Friday, March 17, 2006

Late Night Textual Criticism

I have been way too busy these days to get a chance to read this, but I was excited to see Jon Stewart interview Bart Ehrman, author of Misquoting Jesus (and a Princeton PhD), on the Daily Show the other night. From NPR:
Ehrman says the modern Bible was shaped by mistakes and intentional alterations that were made by early scribes who copied the texts. In the introduction to Misquoting Jesus, Ehrman writes that when he came to understand this process 30 years ago, it shifted his way of thinking about the Bible. He had been raised as an Evangelical Christian.
All that stuff about "Let he who is without sin cast the first stone"? According to Ehrman, that was not originally in the text. It was written in the margins and eventually made its way into the main body of the text.

We see that all the time with Chinese texts--people arguing over whether such-and-such character was really something else before a scribe got it wrong, or if such-and-such a passage was really originally part of a later commentary. It was fun to see someone speak engagingly about this stuff, and... did I mention that it was on the Daily Show?!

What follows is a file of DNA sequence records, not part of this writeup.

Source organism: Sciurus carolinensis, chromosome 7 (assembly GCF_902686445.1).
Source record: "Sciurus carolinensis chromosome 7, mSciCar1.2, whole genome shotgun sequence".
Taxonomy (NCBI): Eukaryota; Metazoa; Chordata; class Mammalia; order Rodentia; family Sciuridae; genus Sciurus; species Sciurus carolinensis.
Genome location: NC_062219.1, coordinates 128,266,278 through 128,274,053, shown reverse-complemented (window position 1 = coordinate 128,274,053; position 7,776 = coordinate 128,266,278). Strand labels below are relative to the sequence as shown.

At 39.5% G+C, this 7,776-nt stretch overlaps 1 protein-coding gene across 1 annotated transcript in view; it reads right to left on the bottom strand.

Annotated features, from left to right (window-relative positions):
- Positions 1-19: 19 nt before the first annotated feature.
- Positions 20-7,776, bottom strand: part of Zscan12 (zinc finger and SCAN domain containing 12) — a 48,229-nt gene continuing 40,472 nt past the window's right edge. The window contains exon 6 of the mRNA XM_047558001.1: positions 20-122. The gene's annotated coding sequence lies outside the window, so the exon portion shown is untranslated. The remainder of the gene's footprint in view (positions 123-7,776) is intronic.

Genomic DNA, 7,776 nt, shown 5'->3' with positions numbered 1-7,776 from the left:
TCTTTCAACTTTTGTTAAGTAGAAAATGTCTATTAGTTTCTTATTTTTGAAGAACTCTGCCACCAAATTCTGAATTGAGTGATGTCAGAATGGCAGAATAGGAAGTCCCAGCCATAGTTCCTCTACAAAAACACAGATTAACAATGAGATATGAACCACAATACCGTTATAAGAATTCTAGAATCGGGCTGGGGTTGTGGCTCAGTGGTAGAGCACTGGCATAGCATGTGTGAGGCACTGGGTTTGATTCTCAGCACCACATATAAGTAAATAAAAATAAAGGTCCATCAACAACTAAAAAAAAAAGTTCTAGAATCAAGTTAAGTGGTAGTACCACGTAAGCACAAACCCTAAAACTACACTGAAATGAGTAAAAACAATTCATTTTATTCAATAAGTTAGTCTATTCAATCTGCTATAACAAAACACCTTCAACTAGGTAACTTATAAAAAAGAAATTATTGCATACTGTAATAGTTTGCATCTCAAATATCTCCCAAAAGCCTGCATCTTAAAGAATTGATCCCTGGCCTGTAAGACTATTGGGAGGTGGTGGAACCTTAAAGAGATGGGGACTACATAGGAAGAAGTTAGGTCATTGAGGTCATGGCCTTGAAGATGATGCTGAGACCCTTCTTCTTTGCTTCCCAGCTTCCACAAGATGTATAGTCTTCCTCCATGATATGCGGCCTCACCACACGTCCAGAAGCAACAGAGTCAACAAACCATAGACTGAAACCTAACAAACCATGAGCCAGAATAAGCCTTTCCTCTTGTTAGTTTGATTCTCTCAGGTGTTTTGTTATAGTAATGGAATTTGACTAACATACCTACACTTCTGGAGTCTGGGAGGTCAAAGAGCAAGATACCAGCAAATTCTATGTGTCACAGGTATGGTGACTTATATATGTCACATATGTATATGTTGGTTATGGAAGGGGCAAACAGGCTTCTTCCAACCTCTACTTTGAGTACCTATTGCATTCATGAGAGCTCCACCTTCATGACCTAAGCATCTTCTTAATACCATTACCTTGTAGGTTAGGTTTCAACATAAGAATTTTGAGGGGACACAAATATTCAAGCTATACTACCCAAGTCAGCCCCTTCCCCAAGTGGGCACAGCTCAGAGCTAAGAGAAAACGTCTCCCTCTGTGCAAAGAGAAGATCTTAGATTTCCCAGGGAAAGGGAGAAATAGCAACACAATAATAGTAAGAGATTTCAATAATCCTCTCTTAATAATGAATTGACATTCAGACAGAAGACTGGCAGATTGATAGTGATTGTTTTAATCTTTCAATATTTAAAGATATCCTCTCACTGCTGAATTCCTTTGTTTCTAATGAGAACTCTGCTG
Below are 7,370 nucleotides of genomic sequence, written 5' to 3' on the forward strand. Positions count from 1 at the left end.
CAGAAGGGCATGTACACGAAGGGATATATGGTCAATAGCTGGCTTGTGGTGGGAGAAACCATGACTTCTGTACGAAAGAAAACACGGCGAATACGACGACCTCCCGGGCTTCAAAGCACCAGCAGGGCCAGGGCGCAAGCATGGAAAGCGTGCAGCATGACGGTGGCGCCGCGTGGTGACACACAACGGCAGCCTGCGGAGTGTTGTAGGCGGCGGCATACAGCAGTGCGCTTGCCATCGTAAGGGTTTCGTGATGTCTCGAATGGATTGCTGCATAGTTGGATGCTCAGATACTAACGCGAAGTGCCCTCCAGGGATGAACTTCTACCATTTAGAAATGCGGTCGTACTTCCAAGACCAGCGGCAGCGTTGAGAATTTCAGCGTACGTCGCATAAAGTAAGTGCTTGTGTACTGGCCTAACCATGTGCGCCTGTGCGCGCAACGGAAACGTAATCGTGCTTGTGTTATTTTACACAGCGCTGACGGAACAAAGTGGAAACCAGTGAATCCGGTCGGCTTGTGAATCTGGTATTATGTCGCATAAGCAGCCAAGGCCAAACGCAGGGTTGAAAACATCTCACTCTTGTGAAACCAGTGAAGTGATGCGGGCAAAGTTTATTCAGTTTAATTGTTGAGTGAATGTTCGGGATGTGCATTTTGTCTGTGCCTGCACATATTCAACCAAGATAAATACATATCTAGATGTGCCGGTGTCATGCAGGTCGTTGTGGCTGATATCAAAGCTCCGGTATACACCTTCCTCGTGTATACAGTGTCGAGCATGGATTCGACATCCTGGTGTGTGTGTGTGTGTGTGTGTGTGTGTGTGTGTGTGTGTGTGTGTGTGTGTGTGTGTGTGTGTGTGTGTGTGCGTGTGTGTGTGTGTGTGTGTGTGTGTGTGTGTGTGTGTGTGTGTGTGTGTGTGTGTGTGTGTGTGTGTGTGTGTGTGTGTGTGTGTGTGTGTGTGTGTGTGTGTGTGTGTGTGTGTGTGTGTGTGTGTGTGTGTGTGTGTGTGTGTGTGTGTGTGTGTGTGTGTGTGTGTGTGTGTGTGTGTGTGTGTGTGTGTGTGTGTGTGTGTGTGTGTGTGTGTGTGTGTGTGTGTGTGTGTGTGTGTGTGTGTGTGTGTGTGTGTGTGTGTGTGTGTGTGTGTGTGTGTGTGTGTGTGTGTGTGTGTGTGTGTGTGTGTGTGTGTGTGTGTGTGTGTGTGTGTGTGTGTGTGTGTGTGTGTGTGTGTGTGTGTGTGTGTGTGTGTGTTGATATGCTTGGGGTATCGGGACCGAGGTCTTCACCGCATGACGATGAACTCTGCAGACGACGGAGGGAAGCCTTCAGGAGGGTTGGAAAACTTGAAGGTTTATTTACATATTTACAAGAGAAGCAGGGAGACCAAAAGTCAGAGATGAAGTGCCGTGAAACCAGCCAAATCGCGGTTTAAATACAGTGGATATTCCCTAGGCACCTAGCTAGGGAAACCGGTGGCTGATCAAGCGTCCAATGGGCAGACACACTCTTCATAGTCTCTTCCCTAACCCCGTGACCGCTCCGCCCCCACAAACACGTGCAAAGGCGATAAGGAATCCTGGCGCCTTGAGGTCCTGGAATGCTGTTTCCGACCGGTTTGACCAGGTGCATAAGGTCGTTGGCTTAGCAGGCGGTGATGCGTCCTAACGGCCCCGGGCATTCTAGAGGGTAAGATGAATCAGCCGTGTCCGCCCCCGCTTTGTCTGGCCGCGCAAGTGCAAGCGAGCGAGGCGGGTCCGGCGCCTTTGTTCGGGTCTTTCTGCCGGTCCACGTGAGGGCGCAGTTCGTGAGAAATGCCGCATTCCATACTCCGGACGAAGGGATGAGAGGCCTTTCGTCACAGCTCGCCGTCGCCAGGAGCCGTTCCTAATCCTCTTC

1 comment:

Huichieh said...

But there is a big difference.

In the case of John 7:53-8:11, the entire chunk is missing from the earliest known NT manuscripts available to modern scholarship. (Nevertheless, it seemed to have surfaced quite early in the tradition.)

In any case, most modern translations work from the latest critical edition (UBS4/NA27) in which the entire chunk is marked (IIRC) "probably not in original". In the NASB for instance, the passage is included but marked with a marginal note: "Later mss add the story of the adulterous woman, numbering it as John 7:53-8:11". (Incidentally, marginal notes of this and similar scholarly character are apparently included in the original editions of the King James Bible, but has long since dropped out of popular printings of the version.)

In the case of, say, Wang Niansun's many proposed emendations to the Xunzi (or whatnot), the commentator is often operating on purely 'internal evidence'--considerations of grammar, style, orthography, continuity, parallelism, logic, and such like, i.e., the commentator's fine sense of what the text should be; as opposed to 'external evidence', i.e., a distinct reading from an actually existing manuscript, plus know scribal tendencies.

A closer analogy would be text critical work on the Laozi on the basis of comparisons between the Mawangdui text vs. the Wangpi text.